William Ogden was a well known entrepreneur in the Chicago area in the 1800’s. He was born in Walton, New York in June of 1805.. He spent his early life in the New York area. He served one term in the New York State Assembly in 1835.
He relocated to Chicago in 1835 and soon was involved in multiple projects. He was a promoter and an investor in the Illinois Michigan Canal. He developed the first swing bridge on the Chicago River. He served one term as Chicago mayor 1837 to 1838.
As one of the members of the Chicago Land Company, he pushed for purchase of a parcel of land east of the North Branch of the Chicago River near North Avenue in 1853. Initially, the land was used as a source of clay for brick manufacture. Ultimately, a channel was dug arising in the North from the Chicago River and extending South to again join the river. The canal was completed in 1857. It was 50 feet wide and 10 feet deep. This project resulted in a man made island called Goose Island.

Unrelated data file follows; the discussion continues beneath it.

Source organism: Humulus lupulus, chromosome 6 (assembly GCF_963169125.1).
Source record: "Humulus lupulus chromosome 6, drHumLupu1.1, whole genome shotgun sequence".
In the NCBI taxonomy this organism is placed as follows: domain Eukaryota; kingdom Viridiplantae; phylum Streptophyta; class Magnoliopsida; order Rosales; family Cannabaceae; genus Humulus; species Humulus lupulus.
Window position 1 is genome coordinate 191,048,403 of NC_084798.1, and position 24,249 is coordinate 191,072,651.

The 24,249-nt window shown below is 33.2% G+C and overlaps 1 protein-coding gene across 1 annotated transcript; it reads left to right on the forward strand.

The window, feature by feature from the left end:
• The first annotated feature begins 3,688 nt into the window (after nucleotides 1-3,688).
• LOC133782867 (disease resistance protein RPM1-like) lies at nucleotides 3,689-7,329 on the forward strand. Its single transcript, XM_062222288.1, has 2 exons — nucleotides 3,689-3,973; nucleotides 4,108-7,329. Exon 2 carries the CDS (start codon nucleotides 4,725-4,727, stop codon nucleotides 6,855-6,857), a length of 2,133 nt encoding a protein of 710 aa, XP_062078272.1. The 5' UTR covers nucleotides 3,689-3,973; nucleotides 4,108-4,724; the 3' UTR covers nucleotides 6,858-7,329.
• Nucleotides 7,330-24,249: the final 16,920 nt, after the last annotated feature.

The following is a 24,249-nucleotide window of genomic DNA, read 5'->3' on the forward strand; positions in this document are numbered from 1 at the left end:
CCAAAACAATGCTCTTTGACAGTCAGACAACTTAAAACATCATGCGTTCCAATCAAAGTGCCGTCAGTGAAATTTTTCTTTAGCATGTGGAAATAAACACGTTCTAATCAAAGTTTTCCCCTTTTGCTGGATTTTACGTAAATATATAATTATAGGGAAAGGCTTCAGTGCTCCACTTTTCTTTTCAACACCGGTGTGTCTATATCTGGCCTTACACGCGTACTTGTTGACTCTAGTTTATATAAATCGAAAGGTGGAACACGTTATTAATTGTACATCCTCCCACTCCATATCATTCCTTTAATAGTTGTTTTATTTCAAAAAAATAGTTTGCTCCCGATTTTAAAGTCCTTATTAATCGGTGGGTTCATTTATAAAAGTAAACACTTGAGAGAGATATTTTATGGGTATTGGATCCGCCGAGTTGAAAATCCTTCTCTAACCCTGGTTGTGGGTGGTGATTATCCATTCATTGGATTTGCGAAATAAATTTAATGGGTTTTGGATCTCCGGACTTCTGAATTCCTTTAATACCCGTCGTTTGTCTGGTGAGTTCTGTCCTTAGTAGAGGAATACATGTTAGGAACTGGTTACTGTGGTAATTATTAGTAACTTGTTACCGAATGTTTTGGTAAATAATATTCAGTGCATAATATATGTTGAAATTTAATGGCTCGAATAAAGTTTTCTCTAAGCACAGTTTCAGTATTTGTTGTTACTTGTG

As a principle in the Chicago Canal and Dock Company, he was responsible for development of Ogden’s slip. This is a boat slip paralleling the Chicago River on the north.
Ogden shifted his interest from water transportation to railroad. He helped to establish a railroad link to the North Branch Chicago River. He was instrumental in creating the Galena and Chicago Union Line. He served on the board of the Missippi and Missouri R.R. For a time, he was president of the Union Pacific RR.
In 1871, he lost most of his property in the Chicago Fire. He relocated to New York. He died on August 3, 1877.